American League
Fun times lie ahead for the AL Central. I'm just going to go ahead and call this the tightest division race for the 2013 season.
First of all, how about those Cleveland Indians? They went out, got a productive manager in Terry Francona, spent some money, made some moves and got names and talent. They're really going to be a fun team to watch, it's going to be teamwork and unison at its best. But they're not going to be on top the whole way through. The Detroit Tigers are a very experienced team who would want nothing more than to get back to October, win the pennant and win their first World Series since 1984. Just for the record I was two months old the last time a World Series parade was held in Motown. The Chicago White Sox aren't really a threat as much as they are a team to not turn your back on. They basically ran out of gas last season, but Robin Ventura proved in his rookie season as manager he's got the skills to lead the organization into the postseason. The only downside is that the White Sox depleted in talent this year, especially with the loss of AJ Pierzynski to the Rangers. Ventura has his work cut out for him, however, the White Sox have instilled in Cleveland and Detroit.
The AL East only looks good on paper for now. Each team in the division is nothing but a bunch of popular names and stats.
I like the Baltimore Orioles because they're more of a spread out team. They don't have one star or stand out guy who's going to lead them, it's all or nothing. Tampa Bay is honestly a tough call because I wonder how they're going to come together this season. They could be good, they could be bad. They're more of a team that's left in the hands of fate than themselves. The Red Sox and Yankees will get publicity, but the big question is do they have enough to go on to even make the postseason. The Yankees don't appear to have the oomph they once had and Boston may have more lows than highs under new manager John Farrell. There's all this talk about the Toronto Blue Jays because of that big trade with the Marlins that sent all the best players from Miami to Canada and then there's the whole R.A. Dickey signing. But that's just something that looks good on paper right now. A majority of these guys clicked in Miami, but will they click in Toronto? Can they handle artificial turf for 81 games? Will the winds of Rogers Centre (aka SkyDome) work for or against this group of guys? Tough to say. I wouldn't root for the Blue Jays just yet, but keep an eye out if they catch an early groove.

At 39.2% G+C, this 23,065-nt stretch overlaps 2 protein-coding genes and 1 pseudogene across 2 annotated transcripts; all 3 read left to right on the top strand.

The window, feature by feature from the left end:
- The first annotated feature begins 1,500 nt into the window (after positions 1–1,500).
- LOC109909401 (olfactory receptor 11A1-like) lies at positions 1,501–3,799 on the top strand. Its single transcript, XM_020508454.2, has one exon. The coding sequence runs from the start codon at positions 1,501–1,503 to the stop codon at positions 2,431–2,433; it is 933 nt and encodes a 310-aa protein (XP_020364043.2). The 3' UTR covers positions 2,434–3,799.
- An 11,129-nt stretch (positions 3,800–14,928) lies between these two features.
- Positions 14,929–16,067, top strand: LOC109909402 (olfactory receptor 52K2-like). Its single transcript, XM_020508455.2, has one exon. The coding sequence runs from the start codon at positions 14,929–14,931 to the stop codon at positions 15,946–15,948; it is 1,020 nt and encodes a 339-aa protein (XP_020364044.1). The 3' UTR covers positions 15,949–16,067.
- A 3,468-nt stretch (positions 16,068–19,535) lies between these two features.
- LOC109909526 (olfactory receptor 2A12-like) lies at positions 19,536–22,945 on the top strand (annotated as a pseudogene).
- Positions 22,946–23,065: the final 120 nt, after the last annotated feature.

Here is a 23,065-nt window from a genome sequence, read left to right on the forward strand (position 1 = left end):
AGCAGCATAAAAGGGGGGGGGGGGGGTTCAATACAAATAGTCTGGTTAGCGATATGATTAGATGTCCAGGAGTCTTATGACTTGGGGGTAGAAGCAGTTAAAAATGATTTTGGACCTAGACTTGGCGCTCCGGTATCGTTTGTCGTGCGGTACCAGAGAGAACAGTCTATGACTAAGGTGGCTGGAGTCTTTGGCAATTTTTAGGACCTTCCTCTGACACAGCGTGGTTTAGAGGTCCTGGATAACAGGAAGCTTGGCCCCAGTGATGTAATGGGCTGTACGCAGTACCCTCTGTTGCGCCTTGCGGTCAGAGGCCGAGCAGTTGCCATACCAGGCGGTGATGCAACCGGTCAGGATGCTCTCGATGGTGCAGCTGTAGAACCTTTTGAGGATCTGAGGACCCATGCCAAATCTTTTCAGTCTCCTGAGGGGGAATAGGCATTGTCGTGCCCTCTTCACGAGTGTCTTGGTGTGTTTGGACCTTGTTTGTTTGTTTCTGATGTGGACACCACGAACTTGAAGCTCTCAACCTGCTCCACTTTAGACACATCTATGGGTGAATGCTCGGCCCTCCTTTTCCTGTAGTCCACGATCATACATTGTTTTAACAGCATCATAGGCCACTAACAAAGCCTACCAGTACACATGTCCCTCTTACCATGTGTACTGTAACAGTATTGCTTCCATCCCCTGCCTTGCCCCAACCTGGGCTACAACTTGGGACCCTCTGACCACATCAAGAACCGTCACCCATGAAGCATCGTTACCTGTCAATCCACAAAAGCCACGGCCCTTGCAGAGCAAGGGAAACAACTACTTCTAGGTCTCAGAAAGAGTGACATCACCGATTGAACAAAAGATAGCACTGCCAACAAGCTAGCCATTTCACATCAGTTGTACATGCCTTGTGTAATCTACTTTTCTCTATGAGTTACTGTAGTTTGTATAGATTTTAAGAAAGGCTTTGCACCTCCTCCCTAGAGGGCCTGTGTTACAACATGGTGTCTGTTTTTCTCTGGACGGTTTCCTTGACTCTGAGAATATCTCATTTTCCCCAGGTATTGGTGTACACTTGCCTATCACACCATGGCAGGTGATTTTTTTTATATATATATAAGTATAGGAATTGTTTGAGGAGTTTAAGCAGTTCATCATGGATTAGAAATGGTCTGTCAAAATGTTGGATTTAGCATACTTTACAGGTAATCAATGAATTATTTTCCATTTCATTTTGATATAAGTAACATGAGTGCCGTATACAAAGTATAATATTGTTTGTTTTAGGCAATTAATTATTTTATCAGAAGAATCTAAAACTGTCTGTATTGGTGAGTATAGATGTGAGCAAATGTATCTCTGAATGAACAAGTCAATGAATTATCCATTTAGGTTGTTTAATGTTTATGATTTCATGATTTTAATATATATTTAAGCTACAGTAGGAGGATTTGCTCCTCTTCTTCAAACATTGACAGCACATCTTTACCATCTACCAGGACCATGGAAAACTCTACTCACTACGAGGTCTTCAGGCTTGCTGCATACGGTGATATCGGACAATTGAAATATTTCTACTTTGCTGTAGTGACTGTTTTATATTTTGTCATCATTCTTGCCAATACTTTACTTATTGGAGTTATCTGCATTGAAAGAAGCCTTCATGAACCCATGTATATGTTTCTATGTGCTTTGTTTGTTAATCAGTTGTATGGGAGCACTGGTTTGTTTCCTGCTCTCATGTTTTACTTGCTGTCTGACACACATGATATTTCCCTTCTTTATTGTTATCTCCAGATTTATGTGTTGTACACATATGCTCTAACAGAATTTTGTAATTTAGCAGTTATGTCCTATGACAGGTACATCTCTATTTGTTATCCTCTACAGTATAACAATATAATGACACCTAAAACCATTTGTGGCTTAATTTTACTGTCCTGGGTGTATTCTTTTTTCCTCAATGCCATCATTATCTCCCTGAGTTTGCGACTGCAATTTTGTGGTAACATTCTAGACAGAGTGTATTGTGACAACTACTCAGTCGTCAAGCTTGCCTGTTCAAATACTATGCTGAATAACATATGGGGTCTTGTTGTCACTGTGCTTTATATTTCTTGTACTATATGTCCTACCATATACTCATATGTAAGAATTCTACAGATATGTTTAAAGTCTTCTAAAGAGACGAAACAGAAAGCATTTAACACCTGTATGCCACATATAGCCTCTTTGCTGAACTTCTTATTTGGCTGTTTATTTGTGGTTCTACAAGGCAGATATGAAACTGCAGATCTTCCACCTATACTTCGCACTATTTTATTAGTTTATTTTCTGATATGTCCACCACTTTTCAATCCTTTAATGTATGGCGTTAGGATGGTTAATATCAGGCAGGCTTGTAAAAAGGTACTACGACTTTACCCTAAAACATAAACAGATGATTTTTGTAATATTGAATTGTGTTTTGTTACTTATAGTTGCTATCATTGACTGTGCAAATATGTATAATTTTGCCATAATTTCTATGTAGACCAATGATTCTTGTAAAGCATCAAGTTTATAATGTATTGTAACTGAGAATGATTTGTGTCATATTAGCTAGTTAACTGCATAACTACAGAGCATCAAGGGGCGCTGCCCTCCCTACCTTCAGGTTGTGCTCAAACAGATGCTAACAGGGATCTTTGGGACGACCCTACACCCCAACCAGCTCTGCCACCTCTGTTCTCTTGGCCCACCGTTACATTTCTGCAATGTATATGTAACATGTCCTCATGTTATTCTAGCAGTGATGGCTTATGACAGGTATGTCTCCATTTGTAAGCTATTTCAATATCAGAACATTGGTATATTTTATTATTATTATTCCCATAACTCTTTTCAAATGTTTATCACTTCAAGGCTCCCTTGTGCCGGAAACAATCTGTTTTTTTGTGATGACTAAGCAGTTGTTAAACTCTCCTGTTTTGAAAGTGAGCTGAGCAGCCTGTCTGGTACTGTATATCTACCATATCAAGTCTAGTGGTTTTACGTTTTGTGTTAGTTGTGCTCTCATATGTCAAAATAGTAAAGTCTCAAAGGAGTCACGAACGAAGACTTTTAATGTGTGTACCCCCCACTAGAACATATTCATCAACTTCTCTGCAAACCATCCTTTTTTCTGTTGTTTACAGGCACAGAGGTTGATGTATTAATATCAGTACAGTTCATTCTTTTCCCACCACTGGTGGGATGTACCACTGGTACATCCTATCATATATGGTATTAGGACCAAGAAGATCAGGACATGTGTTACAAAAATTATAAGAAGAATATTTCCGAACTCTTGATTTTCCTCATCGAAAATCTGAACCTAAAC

And just how will the West be won?
Well, I'd say the teams to watch are Oakland and Los Angeles. Oakland still has a group of guys that are going to come together and give every effort to win. And it paid off last season when they won the division and knocked out the Rangers into the Wild Card. Once again, the Angels have a lot to prove, but all they've shown in the last year is they can spend money.
The Rangers don't have the jolt they used to, Seattle is once again nothing to talk about and Houston is going to be the worst team in baseball.